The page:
Andrew Martinez is a known WordPress expert. In this interview, he talks about his entrepreneurial journey, why having an online presence during this pandemic is a must and about his upcoming bootcamp.
Andrew, Thank you for talking with us. Entrepreneurship is not new to you. However, before your current venture, you had the taste of entrepreneurship on various occasions. A few mildly successful ones and a few failures. Tell us something more about your journey.
Thank you for having me. It was around 2007 when I was introduced to the world of entrepreneurship. I was attending church with my girlfriend at the time, and another member of the congregation gave me this newsletter from a nutritional network marketing company and asked me to consider the opportunity. It talked about the benefits of having a home-based business and also had some suggested reading.
One of the books from that suggested reading list was Robert Kiyosaki’s Rich Dad Poor Dad . I found the title very intriguing and ordered a copy for myself from Amazon. After I finished reading it, I felt it was the most eye-opening book I ever read.
I remember thinking to myself “wow it would be nice if they taught this kind of stuff in school!” In a nutshell, society programs us that the path to success is to go to school, get good grades, graduate with honors, find a good-paying job with benefits, and then look forward to retirement after ~40 years of working. Unfortunately, it does not always work like this.
Ever since I read Rich Dad Poor Dad and eventually his other book Cashflow Quadrant, I just knew that I did not want to work for someone else forever. Instead of working for my money, I wanted to eventually have my money and other resources working for me. I did eventually decide to give that nutritional network marketing company a try.
However, in less than a year I ended up quitting as it was a challenge to recruit others. I ultimately lost money from that business opportunity.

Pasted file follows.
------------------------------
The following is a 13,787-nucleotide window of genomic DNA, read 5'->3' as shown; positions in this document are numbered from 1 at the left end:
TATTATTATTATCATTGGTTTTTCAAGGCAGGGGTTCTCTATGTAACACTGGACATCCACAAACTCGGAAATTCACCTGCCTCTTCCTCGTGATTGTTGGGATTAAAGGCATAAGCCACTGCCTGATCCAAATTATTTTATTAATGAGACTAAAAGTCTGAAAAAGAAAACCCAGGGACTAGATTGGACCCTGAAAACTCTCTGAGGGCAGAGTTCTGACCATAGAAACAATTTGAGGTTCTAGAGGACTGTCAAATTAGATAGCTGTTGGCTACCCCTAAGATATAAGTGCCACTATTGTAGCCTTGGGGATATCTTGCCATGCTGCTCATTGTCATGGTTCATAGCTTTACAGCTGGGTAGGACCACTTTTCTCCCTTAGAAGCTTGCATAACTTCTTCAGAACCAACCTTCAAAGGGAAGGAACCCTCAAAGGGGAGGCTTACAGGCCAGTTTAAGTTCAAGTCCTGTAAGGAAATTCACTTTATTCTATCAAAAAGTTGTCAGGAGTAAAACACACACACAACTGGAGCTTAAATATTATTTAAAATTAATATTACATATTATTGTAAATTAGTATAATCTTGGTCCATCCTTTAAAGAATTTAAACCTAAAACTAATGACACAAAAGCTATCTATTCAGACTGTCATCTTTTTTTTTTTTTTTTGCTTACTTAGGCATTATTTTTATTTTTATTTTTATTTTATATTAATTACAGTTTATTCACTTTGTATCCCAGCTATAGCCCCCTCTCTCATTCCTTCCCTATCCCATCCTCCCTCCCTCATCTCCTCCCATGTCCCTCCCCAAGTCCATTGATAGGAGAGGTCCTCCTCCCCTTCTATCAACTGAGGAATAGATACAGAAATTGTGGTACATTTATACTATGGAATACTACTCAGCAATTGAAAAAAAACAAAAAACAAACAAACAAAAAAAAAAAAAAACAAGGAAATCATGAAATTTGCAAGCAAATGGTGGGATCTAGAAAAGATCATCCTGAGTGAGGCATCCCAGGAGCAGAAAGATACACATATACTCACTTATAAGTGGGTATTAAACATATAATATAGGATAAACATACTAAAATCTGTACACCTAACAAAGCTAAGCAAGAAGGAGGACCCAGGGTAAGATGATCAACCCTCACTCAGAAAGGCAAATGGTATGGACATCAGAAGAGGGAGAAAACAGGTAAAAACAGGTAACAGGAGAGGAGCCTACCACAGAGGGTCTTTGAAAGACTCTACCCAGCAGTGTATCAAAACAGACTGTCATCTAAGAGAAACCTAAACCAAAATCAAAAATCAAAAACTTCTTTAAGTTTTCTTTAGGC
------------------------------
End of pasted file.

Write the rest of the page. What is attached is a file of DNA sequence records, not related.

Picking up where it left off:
Over the next few years, I also attempted a few other ventures such as real estate bird dogging (locating properties for other investors for a referral fee), affiliate marketing (making money selling other people’s products), freelancing, and creating my own products.
With real estate bird-dogging, while I was able to maintain a buyer’s list (of investors ready to pay cash on the right deal), it would be an ongoing challenge finding deals for those investor buyers.
Then in 2012, I came across an online ad about an affiliate marketing online course. The basic premise of the course was to create a self hosted WordPress blog where you picked a niche, produced relevant content for that niche, strategically inserted affiliate links here and there, and also encourage people to sign up for your email list.
I invested in this affiliate marketing course. This is where I also first learned about the benefits of a WordPress website in addition to email marketing. When I was going through this course and building my WordPress website, I became fascinated with the whole website creation process.
Ever since then, I have taught myself more about web design, web development, and online marketing via platforms like Codecademy and Udemy. That affiliate marketing course from 2012 really kicked off my career in online entrepreneurship.
In 2014 I took on my very first client project – creating a website for a local makeup artist. It was such a huge thrill to have another person pay me money to put my techie skills to work. This also taught me an important lesson: it’s ok if you’re not a total expert at something. As long as you’re a step ahead of your audience (further along than them), and they are gaining genuine value from you, then this is all that matters.
I then eventually came up with my own website Powerful Digital Solutions where the focus would be helping service-based solopreneurs, startups, and other non-techie entrepreneurs establish their online presence.